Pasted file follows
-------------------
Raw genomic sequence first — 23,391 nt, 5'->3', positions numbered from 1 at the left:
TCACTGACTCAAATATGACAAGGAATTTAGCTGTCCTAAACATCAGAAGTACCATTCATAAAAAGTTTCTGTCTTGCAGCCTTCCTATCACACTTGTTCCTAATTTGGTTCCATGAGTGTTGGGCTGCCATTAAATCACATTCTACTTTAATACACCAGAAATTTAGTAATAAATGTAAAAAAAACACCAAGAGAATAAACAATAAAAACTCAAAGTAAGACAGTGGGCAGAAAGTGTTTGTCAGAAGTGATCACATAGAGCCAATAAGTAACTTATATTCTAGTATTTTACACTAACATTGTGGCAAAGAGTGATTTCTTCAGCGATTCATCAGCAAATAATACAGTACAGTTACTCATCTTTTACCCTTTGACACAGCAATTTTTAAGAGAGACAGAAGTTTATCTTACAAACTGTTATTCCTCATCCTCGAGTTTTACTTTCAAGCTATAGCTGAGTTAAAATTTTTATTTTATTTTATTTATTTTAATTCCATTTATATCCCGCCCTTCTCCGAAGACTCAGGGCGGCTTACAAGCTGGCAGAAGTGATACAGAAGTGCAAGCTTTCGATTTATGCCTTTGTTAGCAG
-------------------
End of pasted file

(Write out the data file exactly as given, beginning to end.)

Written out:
Raw genomic sequence first — 23,391 nt, 5'->3', positions numbered from 1 at the left:
TCACTGACTCAAATATGACAAGGAATTTAGCTGTCCTAAACATCAGAAGTACCATTCATAAAAAGTTTCTGTCTTGCAGCCTTCCTATCACACTTGTTCCTAATTTGGTTCCATGAGTGTTGGGCTGCCATTAAATCACATTCTACTTTAATACACCAGAAATTTAGTAATAAATGTAAAAAAAACACCAAGAGAATAAACAATAAAAACTCAAAGTAAGACAGTGGGCAGAAAGTGTTTGTCAGAAGTGATCACATAGAGCCAATAAGTAACTTATATTCTAGTATTTTACACTAACATTGTGGCAAAGAGTGATTTCTTCAGCGATTCATCAGCAAATAATACAGTACAGTTACTCATCTTTTACCCTTTGACACAGCAATTTTTAAGAGAGACAGAAGTTTATCTTACAAACTGTTATTCCTCATCCTCGAGTTTTACTTTCAAGCTATAGCTGAGTTAAAATTTTTATTTTATTTTATTTATTTTAATTCCATTTATATCCCGCCCTTCTCCGAAGACTCAGGGCGGCTTACAAGCTGGCAGAAGTGATACAGAAGTGCAAGCTTTCGATTTATGCCTTTGTTAGCAG